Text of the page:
Bangladesh Rural Electrification Board, the largest distribution company in the country, says power lines were knocked down in 25,000 spots in the areas and around 300 pillars have toppled over.  

On the other hand, West Zone Power Distribution Company Limited, the company responsible to supply electricity in Barishal, Khulna and some parts of Dhaka, claims that around 781 electric poles have been knocked over and 1716 have leaned over from the wind force.

Meanwhile, 790 kilometres of distribution line and 114 transformers worth Tk10 crore, according to initial estimates, have also been damaged during the cyclone.

Satkhira sustains extensive damages

The very powerful cyclone has totally destroyed mango orchards, paddy fields and other crops in most of the upazilas under Satkhira district - including Shyamnagar, Kaliganj, Ashashuni and Tala. 

Around 50 villages in the Shyamnagar Upazila were flooded as the embankment of the water development board was breached. 

Our local correspondent reports that around 500-600 houses were destroyed. Road communication has snapped as most of the roads and highways were blocked with fallen trees.

On Thursday morning, Forest Department's Khulna Circle conservator of forest, Moyeen Uddin Khan, said, "Our investigation teams have not returned yet. The river water is still too rough. It takes time to calculate the actual damage. So far, as I know, the damage is minimal."

Md Shahab Uddin, environment, forest and climate change minister, said in a briefing that as per primary report 10 wooden jetties and more than 30 employee barracks of the forest department have been damaged. Sea water has entered into more than 60 ponds of the Sundarbans.

Devastation in Bagerhat

Devastating cyclone Amphan submerged more than 4,000 fish enclosures or hatcheries of Bagerhat district. 

Fishes of these hatcheries swept away as the areas were flooded after the river embankment collapsed due to tidal surge. 

Meanwhile, more than 350 homes were washed away, Deputy District Commissioner Md Mamunur Rashid confirmed the information to the media. 

The district has a total of 78,100 fish hatcheries, he said. 

Apart from hatcheries, seed-bed and the vegetable fields were also flooded with the river surge.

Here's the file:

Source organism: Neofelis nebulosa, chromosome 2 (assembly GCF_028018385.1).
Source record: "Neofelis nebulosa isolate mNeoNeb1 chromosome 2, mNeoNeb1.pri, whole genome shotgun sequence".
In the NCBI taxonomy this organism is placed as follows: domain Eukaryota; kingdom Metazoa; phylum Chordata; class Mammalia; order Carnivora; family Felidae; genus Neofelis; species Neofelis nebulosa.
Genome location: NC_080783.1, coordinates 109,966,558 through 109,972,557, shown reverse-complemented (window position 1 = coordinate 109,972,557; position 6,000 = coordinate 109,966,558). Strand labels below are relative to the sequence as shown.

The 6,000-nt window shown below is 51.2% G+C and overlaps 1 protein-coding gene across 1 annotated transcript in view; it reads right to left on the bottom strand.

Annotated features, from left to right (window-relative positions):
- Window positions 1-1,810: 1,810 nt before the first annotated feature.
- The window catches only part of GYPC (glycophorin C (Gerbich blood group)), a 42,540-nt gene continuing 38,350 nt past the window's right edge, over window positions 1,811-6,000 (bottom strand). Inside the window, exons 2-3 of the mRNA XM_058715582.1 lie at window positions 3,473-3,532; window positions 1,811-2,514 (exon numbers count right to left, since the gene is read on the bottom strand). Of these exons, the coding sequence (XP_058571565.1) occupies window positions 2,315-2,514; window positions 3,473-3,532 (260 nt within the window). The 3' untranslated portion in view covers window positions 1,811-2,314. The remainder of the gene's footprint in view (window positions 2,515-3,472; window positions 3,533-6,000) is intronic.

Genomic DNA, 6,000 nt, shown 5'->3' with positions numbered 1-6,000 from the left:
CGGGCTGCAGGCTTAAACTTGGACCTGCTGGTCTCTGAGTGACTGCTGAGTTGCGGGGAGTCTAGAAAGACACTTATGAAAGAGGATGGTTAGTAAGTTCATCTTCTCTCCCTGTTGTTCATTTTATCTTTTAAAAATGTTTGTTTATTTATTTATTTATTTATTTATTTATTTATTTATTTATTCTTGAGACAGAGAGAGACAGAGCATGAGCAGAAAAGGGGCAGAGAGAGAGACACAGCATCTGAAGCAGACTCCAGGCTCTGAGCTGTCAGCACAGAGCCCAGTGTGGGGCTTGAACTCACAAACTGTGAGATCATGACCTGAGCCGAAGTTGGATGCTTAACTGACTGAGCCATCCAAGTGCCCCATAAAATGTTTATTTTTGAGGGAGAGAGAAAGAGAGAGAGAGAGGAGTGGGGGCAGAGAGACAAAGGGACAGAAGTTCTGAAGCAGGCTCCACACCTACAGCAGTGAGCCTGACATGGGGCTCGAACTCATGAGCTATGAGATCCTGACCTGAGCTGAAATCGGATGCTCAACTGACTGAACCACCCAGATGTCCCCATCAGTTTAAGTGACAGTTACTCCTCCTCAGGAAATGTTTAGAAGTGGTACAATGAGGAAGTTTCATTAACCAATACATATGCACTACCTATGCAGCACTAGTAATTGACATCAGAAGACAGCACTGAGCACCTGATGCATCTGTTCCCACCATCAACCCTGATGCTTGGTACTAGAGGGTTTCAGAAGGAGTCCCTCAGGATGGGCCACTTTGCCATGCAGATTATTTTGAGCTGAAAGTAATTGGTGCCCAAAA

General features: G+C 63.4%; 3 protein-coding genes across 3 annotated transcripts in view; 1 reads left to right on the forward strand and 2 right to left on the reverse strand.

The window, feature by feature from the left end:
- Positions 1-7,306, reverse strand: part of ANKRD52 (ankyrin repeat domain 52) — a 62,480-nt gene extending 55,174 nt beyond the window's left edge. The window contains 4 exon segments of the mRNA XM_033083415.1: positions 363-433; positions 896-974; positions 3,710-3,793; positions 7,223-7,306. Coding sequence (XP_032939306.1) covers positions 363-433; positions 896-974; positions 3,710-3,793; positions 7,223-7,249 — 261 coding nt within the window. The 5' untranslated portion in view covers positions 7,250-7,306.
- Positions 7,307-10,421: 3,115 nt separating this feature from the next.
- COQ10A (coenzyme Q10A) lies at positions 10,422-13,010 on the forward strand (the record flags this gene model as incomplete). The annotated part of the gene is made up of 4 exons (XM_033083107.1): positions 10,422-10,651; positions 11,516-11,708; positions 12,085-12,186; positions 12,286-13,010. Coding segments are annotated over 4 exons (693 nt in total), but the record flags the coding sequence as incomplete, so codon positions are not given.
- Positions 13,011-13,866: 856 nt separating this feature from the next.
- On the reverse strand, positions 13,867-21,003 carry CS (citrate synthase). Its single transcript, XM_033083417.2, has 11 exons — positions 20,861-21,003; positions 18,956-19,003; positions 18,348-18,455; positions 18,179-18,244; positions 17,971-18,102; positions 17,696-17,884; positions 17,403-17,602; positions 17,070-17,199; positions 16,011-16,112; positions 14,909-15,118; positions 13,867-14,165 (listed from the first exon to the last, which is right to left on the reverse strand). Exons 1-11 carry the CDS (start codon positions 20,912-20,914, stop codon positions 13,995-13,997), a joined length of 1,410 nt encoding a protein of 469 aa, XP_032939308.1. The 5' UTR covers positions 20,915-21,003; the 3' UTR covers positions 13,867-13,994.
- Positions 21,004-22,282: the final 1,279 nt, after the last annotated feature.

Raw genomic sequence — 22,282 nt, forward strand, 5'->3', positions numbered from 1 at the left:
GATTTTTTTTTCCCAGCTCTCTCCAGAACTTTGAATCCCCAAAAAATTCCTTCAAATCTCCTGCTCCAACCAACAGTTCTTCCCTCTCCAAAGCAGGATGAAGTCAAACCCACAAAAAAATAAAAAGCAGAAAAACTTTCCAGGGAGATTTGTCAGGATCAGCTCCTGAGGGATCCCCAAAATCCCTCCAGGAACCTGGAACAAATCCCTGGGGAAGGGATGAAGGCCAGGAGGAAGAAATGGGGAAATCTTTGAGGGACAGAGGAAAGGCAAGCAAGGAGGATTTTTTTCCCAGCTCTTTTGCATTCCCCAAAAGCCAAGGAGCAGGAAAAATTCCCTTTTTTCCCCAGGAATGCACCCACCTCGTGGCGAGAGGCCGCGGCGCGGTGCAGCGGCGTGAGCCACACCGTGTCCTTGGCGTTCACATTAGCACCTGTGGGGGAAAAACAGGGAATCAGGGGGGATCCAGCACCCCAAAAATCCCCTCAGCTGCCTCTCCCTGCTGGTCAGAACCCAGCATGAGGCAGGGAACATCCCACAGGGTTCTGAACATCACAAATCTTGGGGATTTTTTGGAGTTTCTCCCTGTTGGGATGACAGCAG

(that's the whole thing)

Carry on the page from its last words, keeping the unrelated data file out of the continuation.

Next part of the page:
5,377 ponds inundated, two died in Patuakhali

Md Matiul Islam Chowdhury, deputy commissioner of Patuakhali, said an 8-kilometre-long river embankment was breached by tidal surge in the district.

"However, there is no crop damage report as the district does not have much land," he added. Roads and electricity supply systems are also not damaged in the coastal district.

Greater Khulna also affected

The cyclonic storm totally and partially damaged 82,000 homesteads. The storm surge that washed away several embankments in low-lying coastal areas, said a district Relief and Rehabilitation Management official.

At least 5 lakh people of 68 unions under nine upazilas of Khulna have been affected by the cyclone, he said.

Thousands of shrimp enclosures have been washed away, numerous thatched houses, trees, electricity and telephone poles, dykes and crop lands were damaged and many villages were submerged by the tidal surge of Amphan, he said.

Shock in mango orchards

Extensive damages have been reported in mango orchards in Rajshahi since a large number of mangoes have knocked off the trees as cyclone Amphan raged through the orchards.

It is being assumed that around 20 to 25 percent of the mangoes were damaged, although proper assessment is yet to be conducted, Md Shamsul Islam, deputy director of the Department of Agriculture Extension (DAE) in Rajshahi, confirmed the matter to The Business Standard.

At least 20 killed

According to our correspondent at least 20 people were killed. Among the victims, three are from Pirojpur, two each are from Patuakhali, Jashore and Satkhira, and one each from Bhola, Laxmipur, Sandwip. 

Sixteen of the deceased are -- Syed Shah Alam, 54, and Rashed, 5, from Patuakhali; Md Siddique, 72, and Rafiqul Islam, 35 from Bhola; Shahjahan Molla, 55, Gulenur Begum, 70, and Shah Alam, 50, from Pirojpur; Rabeya, 13, and Khento Begum, 45, from Jashore's Chaugachha; Moktar Ali, 65, Moyna Begum and Gopal from Jashore's Sharsha. Nadira Begum, 55, from Jhenaidah and Salauddin, 16, from Chattogram's Sandwip.

Amphan update by met office

Cyclone Amphan weakened to land depression and is now crossing through Rajshahi region at the time of writing this report at 9:00pm. It is moving to the northern direction and further weakening gradually. 

Md Omar Faruq, meteorologist of Bangladesh Meteorological Department (BMD), confirmed this to media saying, the BMD has advised maritime ports of Mongla, Payra, Chattogram and Cox's Bazar to hoist local cautionary signal no 3.

The land depression is likely to leave Bangladesh next day and rain might continue under its influence till then, he added.

All fishing boats and trawlers over North Bay and deep sea have been advised to remain in shelter till further notice as the sea will remain rough.